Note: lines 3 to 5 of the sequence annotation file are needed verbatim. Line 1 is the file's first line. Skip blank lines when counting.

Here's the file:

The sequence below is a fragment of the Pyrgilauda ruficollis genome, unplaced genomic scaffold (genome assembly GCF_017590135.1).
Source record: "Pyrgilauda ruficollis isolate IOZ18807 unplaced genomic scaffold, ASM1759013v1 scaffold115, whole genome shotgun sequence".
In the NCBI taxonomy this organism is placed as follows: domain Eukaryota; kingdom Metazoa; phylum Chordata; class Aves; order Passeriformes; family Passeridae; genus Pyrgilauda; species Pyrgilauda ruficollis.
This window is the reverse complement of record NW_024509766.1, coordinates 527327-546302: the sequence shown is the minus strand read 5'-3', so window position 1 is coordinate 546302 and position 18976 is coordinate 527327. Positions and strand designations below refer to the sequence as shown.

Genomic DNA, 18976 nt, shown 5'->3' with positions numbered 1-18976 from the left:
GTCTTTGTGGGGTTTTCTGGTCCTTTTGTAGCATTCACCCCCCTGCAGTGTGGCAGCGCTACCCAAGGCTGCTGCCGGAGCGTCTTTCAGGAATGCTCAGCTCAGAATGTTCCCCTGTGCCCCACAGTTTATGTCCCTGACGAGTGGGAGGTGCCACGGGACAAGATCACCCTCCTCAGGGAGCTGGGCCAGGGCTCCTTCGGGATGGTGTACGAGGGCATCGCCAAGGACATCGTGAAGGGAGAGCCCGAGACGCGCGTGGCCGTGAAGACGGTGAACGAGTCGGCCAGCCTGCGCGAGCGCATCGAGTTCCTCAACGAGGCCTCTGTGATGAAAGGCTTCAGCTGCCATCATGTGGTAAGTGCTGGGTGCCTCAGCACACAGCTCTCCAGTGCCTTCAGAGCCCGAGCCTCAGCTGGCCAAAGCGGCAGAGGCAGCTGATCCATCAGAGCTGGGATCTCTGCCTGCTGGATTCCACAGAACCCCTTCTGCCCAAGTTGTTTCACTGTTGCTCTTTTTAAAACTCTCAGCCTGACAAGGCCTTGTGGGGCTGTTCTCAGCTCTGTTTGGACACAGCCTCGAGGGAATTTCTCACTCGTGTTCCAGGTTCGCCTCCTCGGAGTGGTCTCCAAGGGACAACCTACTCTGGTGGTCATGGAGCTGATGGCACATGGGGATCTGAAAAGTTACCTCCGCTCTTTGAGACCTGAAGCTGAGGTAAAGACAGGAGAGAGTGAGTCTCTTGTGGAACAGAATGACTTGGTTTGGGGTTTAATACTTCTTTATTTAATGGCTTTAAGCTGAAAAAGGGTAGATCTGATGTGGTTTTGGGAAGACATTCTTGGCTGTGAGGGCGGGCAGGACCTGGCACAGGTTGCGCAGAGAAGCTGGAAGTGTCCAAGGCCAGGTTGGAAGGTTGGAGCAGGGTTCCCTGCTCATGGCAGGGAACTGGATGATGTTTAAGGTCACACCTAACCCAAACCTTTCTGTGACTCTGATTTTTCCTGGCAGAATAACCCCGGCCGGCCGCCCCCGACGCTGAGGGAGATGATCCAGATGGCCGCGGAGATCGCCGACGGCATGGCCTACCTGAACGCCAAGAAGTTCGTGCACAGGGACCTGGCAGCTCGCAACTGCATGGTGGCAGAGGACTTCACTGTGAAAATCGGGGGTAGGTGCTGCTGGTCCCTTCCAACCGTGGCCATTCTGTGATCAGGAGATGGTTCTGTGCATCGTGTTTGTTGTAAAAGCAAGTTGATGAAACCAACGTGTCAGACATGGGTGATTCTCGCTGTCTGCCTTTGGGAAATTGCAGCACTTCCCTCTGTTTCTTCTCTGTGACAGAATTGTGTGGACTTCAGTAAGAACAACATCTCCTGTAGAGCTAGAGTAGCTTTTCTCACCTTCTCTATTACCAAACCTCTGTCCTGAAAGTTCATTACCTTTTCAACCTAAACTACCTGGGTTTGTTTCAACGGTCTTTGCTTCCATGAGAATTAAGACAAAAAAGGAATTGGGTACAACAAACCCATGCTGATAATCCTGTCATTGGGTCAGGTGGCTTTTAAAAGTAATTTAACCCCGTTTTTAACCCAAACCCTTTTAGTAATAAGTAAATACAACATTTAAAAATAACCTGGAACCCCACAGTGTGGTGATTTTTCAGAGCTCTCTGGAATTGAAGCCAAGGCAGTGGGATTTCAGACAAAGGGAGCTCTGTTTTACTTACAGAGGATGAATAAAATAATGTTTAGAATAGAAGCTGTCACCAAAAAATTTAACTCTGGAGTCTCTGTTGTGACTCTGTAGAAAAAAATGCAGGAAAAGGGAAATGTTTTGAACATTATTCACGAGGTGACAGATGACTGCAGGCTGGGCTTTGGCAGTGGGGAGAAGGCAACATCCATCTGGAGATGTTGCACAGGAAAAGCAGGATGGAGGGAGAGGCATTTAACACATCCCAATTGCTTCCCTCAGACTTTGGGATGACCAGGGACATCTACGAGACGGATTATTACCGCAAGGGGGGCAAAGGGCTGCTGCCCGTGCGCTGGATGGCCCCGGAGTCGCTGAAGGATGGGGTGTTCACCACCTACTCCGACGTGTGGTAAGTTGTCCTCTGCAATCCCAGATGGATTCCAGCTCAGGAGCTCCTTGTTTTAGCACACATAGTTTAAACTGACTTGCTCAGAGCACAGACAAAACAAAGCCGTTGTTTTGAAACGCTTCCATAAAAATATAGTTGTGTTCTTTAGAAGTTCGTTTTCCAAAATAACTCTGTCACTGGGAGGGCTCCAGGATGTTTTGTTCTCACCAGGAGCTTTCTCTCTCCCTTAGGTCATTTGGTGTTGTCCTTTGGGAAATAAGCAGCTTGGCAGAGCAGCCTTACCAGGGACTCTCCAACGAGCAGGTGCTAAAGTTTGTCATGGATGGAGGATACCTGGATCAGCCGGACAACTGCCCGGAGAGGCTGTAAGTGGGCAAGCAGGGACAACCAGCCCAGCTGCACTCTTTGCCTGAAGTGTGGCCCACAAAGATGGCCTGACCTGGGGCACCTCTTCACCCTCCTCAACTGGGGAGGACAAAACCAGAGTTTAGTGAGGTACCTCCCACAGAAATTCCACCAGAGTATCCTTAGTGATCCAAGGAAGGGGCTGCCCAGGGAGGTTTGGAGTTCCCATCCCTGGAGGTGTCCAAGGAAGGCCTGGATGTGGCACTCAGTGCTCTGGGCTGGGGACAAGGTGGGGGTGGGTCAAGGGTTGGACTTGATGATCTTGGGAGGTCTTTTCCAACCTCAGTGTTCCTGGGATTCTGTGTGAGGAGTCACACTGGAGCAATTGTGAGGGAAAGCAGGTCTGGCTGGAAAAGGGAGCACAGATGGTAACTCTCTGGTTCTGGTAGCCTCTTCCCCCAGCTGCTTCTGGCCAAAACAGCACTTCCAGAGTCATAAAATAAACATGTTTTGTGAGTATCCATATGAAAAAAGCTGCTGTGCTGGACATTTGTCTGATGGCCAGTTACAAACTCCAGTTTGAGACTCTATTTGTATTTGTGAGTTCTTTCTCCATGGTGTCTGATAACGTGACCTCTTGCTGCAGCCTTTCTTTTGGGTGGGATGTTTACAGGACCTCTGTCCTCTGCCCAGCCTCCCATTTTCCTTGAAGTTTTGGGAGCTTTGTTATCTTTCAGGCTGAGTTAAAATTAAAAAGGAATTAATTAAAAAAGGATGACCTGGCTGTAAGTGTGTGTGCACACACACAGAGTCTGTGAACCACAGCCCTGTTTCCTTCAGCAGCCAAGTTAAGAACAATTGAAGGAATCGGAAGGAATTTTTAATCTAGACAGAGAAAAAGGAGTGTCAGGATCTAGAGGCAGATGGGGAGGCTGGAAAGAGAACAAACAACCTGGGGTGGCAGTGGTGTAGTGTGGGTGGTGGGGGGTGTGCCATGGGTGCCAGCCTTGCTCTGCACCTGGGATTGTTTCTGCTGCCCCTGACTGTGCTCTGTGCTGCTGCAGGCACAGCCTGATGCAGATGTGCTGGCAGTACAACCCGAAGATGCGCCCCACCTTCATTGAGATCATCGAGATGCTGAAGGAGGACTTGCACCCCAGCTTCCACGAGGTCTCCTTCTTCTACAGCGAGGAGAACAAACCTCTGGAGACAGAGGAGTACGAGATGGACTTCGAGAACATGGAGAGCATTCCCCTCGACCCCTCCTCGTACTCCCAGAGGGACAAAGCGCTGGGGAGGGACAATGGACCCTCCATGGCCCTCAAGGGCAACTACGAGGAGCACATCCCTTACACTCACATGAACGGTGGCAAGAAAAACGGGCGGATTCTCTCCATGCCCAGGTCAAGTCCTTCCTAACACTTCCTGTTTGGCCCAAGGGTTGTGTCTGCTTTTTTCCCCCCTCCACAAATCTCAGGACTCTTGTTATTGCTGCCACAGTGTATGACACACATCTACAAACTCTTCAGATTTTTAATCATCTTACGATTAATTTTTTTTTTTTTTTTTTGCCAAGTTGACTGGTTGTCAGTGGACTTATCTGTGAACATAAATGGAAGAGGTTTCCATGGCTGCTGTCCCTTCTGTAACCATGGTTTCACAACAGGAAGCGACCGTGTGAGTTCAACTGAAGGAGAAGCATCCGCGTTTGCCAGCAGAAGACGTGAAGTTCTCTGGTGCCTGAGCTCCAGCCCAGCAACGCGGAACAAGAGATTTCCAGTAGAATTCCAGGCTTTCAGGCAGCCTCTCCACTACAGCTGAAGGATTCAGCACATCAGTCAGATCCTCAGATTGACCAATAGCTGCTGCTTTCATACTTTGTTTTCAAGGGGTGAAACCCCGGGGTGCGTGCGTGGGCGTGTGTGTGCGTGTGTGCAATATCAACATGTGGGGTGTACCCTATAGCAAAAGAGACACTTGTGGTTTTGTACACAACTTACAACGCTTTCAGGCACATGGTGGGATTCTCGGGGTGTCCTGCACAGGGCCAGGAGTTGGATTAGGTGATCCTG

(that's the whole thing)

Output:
In the NCBI taxonomy this organism is placed as follows: domain Eukaryota; kingdom Metazoa; phylum Chordata; class Aves; order Passeriformes; family Passeridae; genus Pyrgilauda; species Pyrgilauda ruficollis.
This window is the reverse complement of record NW_024509766.1, coordinates 527327-546302: the sequence shown is the minus strand read 5'-3', so window position 1 is coordinate 546302 and position 18976 is coordinate 527327. Positions and strand designations below refer to the sequence as shown.

Genomic DNA, 18976 nt, shown 5'->3' with positions numbered 1-18976 from the left: